Another element that can be distracting in these scenes is the people usually “loitering” around the vehicles. Sometimes I try and wait them out to get an unobstructed view, sometimes I find that if I am patient, the people may position themselves where they can become a part of the narrative of the image. This was one of those times.
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Another classic Chevrolet at the Pasadena Police Department Classic Car Show, June 19, 2011. A reminder of how inspirational art objects of the past can be for artists of the present.
Whether the car or its owner, you get the idea that once they start driving forward, they will not be slowing or stopping until they have reached their objective. A Dodge Charger (circa 1968) on display at the Pasadena Police Department Classic Car Show, June 19, 2011, Pasadena, California.
This image is for my friend Sheila Creighton who is a photographer and an automotive lover, Sheila blogs at Imagery of Light. This classic piece of automotive art was on display at the Pasadena Police Department Classic Car Show, June 17, 2011 and was parked on Colorado Boulevard where the Rose Parade takes place every New Years Day.
Car Show Fortnight
The last image in this series from the Ontario Police Department Guns & Hoses car show on July 23, 2011 is another Buick. This car is from the same era as my childhood and I love the color scheme on this automobile, it reminds me of a Dreamsicle. It took some lawyer masking trickery in Photoshop to get the body tones right and I also added the background blur in Photoshop.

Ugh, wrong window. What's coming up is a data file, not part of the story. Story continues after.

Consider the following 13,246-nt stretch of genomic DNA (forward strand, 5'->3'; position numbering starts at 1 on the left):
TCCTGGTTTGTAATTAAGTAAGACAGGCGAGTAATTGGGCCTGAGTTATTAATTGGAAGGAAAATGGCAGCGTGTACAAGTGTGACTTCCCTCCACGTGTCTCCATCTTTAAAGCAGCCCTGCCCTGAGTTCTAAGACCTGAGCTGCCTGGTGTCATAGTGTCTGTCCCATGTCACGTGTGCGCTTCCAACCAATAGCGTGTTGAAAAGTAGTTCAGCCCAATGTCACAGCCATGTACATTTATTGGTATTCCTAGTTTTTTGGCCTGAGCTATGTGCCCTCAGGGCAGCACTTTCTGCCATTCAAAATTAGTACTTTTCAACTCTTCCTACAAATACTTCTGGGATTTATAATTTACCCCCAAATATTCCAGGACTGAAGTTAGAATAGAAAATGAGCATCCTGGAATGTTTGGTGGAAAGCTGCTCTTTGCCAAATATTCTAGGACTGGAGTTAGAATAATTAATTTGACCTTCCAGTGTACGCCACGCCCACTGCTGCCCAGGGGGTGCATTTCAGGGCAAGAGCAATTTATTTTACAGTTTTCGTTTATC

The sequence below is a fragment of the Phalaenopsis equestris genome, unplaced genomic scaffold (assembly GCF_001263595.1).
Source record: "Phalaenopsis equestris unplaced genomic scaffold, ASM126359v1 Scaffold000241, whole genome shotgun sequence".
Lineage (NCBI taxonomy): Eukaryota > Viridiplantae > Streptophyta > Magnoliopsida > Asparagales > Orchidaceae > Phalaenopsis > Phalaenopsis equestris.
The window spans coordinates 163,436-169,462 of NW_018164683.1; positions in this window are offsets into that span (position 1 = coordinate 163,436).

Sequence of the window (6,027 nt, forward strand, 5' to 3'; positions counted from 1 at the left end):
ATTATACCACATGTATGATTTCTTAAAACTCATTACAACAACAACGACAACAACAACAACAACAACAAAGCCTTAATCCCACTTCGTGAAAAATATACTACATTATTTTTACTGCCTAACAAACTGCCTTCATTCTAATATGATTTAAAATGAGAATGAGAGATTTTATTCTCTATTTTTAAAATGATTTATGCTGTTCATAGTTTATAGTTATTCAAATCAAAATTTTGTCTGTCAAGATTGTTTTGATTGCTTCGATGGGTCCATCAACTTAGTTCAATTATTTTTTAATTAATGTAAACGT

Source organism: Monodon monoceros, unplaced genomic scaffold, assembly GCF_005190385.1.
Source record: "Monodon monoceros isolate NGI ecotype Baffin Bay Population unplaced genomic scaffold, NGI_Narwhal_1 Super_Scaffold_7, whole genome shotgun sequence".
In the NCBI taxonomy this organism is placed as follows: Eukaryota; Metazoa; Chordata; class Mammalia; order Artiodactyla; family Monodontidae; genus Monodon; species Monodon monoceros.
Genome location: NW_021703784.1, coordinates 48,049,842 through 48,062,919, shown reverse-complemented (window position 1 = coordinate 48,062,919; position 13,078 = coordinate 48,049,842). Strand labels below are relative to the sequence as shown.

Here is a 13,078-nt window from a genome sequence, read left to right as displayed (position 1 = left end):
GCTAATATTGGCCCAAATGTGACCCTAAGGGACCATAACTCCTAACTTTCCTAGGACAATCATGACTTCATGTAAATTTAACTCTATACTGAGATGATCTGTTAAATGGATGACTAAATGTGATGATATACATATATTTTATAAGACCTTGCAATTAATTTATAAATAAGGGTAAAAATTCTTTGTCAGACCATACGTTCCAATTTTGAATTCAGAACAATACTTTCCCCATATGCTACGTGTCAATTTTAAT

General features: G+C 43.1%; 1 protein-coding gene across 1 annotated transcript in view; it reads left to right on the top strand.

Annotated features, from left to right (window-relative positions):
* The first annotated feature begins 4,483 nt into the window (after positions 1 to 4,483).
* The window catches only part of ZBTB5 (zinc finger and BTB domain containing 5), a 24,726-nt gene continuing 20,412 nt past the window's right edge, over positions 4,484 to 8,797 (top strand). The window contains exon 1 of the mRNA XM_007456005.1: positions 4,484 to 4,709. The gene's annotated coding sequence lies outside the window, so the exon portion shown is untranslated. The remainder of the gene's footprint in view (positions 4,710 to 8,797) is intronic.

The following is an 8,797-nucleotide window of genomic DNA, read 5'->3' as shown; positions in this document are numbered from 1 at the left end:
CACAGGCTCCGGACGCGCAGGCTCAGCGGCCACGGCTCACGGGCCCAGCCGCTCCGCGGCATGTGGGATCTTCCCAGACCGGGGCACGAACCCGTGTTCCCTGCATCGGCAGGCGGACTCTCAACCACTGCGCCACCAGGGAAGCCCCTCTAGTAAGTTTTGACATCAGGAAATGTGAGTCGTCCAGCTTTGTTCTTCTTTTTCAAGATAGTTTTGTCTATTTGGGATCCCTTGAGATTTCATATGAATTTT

Car Show Fortnight
This beauty was also on display at the Ontario Police Department Guns & Hoses car show on July 23, 2011. After initial processing of the brackets in Lightroom I used Nik Software’s HDR Efex Pro to merge and tone map the images, then I duplicated the final HDR image and converted one copy in to a colored pencil drawing using Alien Skin’s Snap Art Photoshop plug-in. I then layered the original HDR image with the colored pencil version and masked them together in Photoshop to achieve the painterly effect for the final image.
Car Show Fortnight
Another red coupe on display at the Ontario Police Department Guns & Hoses car show, July 23, 2011. I gave this a painterly treatment using Topaz Labs’ Simplify Photoshop plug-in.
Car Show Fortnight
Today begins the Car Show Fortnight on the blog, two weeks of automotive images captured at car shows in the greater L.A. area. This image represents the oldest vehicle in this current series, an antique Buick that drove to the Ontario Police Department’s Guns & Hoses Car Show, in their parking lot 23, 2011. This image was created from two tone mapped versions produced in HDR Efex Pro, then layered and masked in Photoshop.
Update: This is a re-worked version of the original images, after considering Ken’s feedback.